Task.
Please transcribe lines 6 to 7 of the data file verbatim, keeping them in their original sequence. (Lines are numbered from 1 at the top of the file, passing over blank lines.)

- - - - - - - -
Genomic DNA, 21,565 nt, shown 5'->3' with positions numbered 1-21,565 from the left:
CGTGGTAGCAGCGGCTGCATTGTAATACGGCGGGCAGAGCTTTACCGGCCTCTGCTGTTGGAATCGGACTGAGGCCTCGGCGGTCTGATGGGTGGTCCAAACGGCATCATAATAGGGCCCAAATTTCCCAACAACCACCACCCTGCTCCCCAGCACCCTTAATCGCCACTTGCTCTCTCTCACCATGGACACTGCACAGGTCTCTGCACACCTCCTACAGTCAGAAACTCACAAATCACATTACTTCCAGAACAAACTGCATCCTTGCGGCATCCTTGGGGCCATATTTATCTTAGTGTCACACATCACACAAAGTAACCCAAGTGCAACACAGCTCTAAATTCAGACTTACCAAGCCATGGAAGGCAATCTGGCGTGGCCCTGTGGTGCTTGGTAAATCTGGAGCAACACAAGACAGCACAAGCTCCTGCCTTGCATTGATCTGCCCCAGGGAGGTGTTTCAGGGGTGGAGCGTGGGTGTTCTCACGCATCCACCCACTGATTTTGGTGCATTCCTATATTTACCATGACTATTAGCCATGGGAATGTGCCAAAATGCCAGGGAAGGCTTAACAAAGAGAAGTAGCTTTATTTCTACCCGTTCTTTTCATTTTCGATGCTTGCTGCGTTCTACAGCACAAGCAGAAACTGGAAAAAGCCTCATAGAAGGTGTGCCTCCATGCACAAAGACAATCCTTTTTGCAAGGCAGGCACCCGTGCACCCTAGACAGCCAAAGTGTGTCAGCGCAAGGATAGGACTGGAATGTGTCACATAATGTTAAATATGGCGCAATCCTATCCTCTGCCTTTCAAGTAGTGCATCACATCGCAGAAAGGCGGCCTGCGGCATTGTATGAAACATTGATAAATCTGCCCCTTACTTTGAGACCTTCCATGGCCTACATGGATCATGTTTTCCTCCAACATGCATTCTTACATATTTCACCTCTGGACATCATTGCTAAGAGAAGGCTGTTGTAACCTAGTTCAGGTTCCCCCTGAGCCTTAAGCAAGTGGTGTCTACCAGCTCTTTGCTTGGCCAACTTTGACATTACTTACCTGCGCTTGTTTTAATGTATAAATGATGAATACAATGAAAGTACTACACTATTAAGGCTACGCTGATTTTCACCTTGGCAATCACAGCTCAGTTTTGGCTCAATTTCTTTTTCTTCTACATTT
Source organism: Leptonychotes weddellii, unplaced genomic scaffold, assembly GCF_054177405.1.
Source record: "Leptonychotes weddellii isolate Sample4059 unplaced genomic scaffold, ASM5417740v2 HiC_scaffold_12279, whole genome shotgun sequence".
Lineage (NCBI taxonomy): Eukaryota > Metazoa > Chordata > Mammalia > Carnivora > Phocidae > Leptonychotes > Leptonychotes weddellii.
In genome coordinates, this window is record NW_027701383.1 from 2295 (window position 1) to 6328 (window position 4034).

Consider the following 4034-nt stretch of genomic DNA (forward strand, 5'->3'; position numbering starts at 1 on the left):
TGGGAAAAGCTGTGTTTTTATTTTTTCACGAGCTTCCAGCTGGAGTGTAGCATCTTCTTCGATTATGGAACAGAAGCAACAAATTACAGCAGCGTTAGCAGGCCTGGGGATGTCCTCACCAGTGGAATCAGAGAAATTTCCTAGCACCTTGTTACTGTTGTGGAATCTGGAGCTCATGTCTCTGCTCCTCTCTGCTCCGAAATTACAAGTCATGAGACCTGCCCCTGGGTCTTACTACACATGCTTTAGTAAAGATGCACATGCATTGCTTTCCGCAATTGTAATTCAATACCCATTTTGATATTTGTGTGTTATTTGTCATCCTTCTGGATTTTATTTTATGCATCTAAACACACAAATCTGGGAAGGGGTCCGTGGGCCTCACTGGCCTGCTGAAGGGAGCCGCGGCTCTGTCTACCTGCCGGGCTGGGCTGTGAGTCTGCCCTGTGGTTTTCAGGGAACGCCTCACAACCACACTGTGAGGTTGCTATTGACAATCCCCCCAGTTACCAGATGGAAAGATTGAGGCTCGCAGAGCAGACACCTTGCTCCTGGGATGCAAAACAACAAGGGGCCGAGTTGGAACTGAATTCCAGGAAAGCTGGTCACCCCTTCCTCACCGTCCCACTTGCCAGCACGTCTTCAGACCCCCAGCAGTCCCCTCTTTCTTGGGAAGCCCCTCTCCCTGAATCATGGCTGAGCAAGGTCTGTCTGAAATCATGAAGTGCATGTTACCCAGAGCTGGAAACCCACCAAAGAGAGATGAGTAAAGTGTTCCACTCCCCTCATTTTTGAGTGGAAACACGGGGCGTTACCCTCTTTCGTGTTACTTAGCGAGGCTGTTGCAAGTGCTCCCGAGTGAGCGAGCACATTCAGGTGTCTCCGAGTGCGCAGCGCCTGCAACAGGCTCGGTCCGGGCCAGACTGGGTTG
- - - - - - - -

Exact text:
In genome coordinates, this window is record NW_027701383.1 from 2295 (window position 1) to 6328 (window position 4034).

Consider the following 4034-nt stretch of genomic DNA (forward strand, 5'->3'; position numbering starts at 1 on the left):